Baghdad Coalition Facilities
By late 2003 recreational areas throughout Baghdad had been taken over by American forces. Baghdad's former weekend attractions -- the Martyr's Monument, the Games City theme park, the Wedding Island marriage venue and the Saddamiyat al-Tharthar were military zones. Only the zoo remained open to the public.
The Games City amusement park in Baghdad is also called Play City. The 128-acre Games City was the grandest in the Middle East when it opened in 1963. It still boasts 35 attractions, most of them imported from Europe, but sanctions have taken their toll. Games City hadn't installed any new rides since the sanctions began. Repairs were carried out with locally fashioned parts. The gondolas of the cable car have been repainted shabbily by hand, and the tracks of the four-tiered roller coaster are rusting and creaky. But with nowhere else to go, an estimated 300,000 children had packed Games City. Many of them were born after the sanctions were imposed. To them, shortages and hardships are part of life. So are the protest slogans that were embedded in the Iraqi vocabulary as the sanctions came to be seen as an act of US vindictiveness. With money saved from months of scrimping and saving as a rag-picker, in january 1999 Ra'eid Jaber took his first-ever ride on a roller coaster Monday at Baghdad's dilapidated amusement park. For the 14-year-old boy, the carefree five hours spent at Games City provided a dream start to the Eid al-Fitr, the three-day Muslim holiday of feasting that follows the dawn-to-dusk fasting of the holy month of Ramadan.
The combat engineers inside Humvees traverse the Wedding Island Bridge dozens of times to fetch their translator. The soldiers in the Humvees were members of the 40th Engineer Battalion of the 2nd Brigade of the U.S. Army's 1st Armored Division.
By late January 2004 engineers from the 1st Armored Division were midway through an $800 million project to build half a dozen camps for the incoming 1st Cavalry Division. The new outposts, dubbed Enduring Camps, will improve living quarters for soldiers and allow the military to return key infrastructure sites within the Iraqi capital to the emerging government, military leaders said.
"The plan is for the camps to last five to 10 years," said Col. Lou Marich, commander of the 1st AD engineers. "They will last longer if we take care of them." The largest of the new camps, Camp Victory North, will be twice the size of Camp Bondsteel in Kosovo - currently one of the largest overseas posts built since the Vietnam War. Camp Victory North lies northeast of Baghdad International Airport, known to troops as BIAP.
Subordinate brigades and battalions were scattered on three dozen forward operating bases throughout the city. Old Ironsides fell into former Iraqi regime property taken early in the war by the 3rd Infantry Division. They lived in palaces, prisons, government buildings and amusement parks. The new camps being built around Baghdad were planned by the Base Camp Coordination Authority, a planning cell made up mostly of Army Reserve soldiers.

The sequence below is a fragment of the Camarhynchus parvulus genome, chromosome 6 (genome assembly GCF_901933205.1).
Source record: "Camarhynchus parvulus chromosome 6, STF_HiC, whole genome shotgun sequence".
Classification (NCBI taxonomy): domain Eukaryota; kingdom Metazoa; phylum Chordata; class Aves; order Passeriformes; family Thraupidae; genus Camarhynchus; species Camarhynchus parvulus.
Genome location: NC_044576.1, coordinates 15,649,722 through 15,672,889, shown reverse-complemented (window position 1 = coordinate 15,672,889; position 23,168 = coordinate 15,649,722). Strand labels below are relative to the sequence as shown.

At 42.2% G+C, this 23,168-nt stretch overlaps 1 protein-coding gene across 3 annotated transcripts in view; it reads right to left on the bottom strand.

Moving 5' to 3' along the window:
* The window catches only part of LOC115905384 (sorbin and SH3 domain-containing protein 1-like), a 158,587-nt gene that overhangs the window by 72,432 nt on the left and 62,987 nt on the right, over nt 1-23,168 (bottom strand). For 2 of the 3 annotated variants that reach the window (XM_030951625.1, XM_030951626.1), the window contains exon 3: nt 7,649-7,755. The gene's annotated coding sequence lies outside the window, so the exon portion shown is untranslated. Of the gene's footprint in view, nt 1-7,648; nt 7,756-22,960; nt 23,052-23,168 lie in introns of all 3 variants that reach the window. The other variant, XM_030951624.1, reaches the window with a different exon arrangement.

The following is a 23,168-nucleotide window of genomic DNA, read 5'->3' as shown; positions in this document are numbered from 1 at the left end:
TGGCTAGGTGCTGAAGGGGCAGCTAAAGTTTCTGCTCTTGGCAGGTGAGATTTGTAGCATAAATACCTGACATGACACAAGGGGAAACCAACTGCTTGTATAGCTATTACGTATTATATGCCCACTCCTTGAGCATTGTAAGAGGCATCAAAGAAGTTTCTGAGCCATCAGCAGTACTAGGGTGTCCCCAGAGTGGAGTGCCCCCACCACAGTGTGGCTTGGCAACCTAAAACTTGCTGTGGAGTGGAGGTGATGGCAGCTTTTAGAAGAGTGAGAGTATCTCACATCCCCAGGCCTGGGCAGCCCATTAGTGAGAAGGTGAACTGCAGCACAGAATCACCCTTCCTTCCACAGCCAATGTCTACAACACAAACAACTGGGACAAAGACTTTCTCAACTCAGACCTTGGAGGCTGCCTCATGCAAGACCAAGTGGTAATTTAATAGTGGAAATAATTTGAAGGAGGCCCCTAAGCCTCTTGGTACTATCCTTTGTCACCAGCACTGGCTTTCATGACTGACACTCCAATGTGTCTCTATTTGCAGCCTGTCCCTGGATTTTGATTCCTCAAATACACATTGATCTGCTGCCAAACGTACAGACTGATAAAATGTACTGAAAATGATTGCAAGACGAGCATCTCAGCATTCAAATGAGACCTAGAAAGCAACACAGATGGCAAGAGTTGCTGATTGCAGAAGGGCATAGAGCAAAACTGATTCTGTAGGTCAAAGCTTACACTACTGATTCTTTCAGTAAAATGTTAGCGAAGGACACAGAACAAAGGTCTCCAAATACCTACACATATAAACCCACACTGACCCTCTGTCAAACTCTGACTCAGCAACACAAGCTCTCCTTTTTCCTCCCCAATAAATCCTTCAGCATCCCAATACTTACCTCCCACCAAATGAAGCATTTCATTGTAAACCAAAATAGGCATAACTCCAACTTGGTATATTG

While Camp Victory North is the division's largest endeavor, work continued on several other camps. North of the city, about 5,000 troops will live in Taji, a former Iraqi base. To the east, camps Dragoon and War Eagle combined will have room for about 2,200. In Al-Rastimiya, the former Iraqi officers war college sits on what troops now call Camp Muleskinner. About 2,100 U.S. troops will share the base with the new Iraqi army. At Camp Falcon, on the southern outskirts, a base camp for 5,000 is planned.
Soldiers from the Fort Hood, Texas-based 1st Cavalry Division begin arriving in late January 2004 and continued to flow in through March. The transfer of authority between 1st AD and 1st Cavalry took place in mid-April 2004. The incoming soldiers will occupy the new camps.
The US Army began closing most of its bases in central Baghdad and redeploying its troops to the outskirts of the city. The new soldiers arriving from the 1st Cavalry Division moved into eight bases around Baghdad, and maintained one base in the city. The division will assume command over Baghdad on 15 April 2004. Troops patrolling the capital used armored humvees rather than tanks, in an attempt to appear less obtrusive. As of early February 2004 there were 26 US bases in the Iraqi capital, down from 60 in the summer of 2003.
Moving to the outskirts of town will allow Iraqi police and the Iraqi Civil Defense Corps to take a lead role in the city's security. Building new camps also allows the Army to move out of places Iraqis want back. Various ministry officials are working for the transfer of places such as the Martyr's Monument, Baghdad Island amusement park and government buildings. The moves may also improve the city's gridlock traffic. The number of cars more than doubled to 1.2 million in the past year. Removing barriers near bases within the city should help alleviate some traffic jams.
Already the Army has spent about $300 million of the overall $800 million price tag. A similar construction project in the States would take two years. Army planners expect to finish by 15 March 2004. The rush to finish the camps places a huge burden upon the Army's engineers. Yet work progressed steadily over the past few months.
By October 2004, 17 US Army facilities were reported to be located in the Baghdad area. All were affected by a mid-September 2004 decision to rename the faclities and, in the process, also give them an Arabic name.
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